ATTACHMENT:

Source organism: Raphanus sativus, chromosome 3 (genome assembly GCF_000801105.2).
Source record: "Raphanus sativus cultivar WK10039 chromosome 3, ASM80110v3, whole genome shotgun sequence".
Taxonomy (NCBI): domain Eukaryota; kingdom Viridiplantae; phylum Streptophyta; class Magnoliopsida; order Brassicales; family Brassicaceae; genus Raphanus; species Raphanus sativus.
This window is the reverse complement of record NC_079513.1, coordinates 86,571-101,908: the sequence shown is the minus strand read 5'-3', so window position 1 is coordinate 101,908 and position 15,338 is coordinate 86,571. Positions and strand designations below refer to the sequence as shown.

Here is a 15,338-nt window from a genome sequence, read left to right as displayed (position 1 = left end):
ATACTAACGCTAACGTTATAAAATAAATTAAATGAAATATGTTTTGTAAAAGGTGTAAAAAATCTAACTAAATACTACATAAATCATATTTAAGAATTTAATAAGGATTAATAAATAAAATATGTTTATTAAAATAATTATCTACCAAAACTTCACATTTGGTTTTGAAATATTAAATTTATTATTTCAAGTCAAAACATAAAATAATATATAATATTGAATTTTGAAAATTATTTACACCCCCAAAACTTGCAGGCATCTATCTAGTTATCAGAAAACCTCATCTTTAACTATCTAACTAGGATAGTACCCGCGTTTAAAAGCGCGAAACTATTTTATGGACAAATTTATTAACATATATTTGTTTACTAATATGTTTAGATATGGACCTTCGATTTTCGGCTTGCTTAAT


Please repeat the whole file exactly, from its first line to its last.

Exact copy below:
Source organism: Raphanus sativus, chromosome 3 (genome assembly GCF_000801105.2).
Source record: "Raphanus sativus cultivar WK10039 chromosome 3, ASM80110v3, whole genome shotgun sequence".
Taxonomy (NCBI): domain Eukaryota; kingdom Viridiplantae; phylum Streptophyta; class Magnoliopsida; order Brassicales; family Brassicaceae; genus Raphanus; species Raphanus sativus.
This window is the reverse complement of record NC_079513.1, coordinates 86,571-101,908: the sequence shown is the minus strand read 5'-3', so window position 1 is coordinate 101,908 and position 15,338 is coordinate 86,571. Positions and strand designations below refer to the sequence as shown.

Here is a 15,338-nt window from a genome sequence, read left to right as displayed (position 1 = left end):
ATACTAACGCTAACGTTATAAAATAAATTAAATGAAATATGTTTTGTAAAAGGTGTAAAAAATCTAACTAAATACTACATAAATCATATTTAAGAATTTAATAAGGATTAATAAATAAAATATGTTTATTAAAATAATTATCTACCAAAACTTCACATTTGGTTTTGAAATATTAAATTTATTATTTCAAGTCAAAACATAAAATAATATATAATATTGAATTTTGAAAATTATTTACACCCCCAAAACTTGCAGGCATCTATCTAGTTATCAGAAAACCTCATCTTTAACTATCTAACTAGGATAGTACCCGCGTTTAAAAGCGCGAAACTATTTTATGGACAAATTTATTAACATATATTTGTTTACTAATATGTTTAGATATGGACCTTCGATTTTCGGCTTGCTTAAT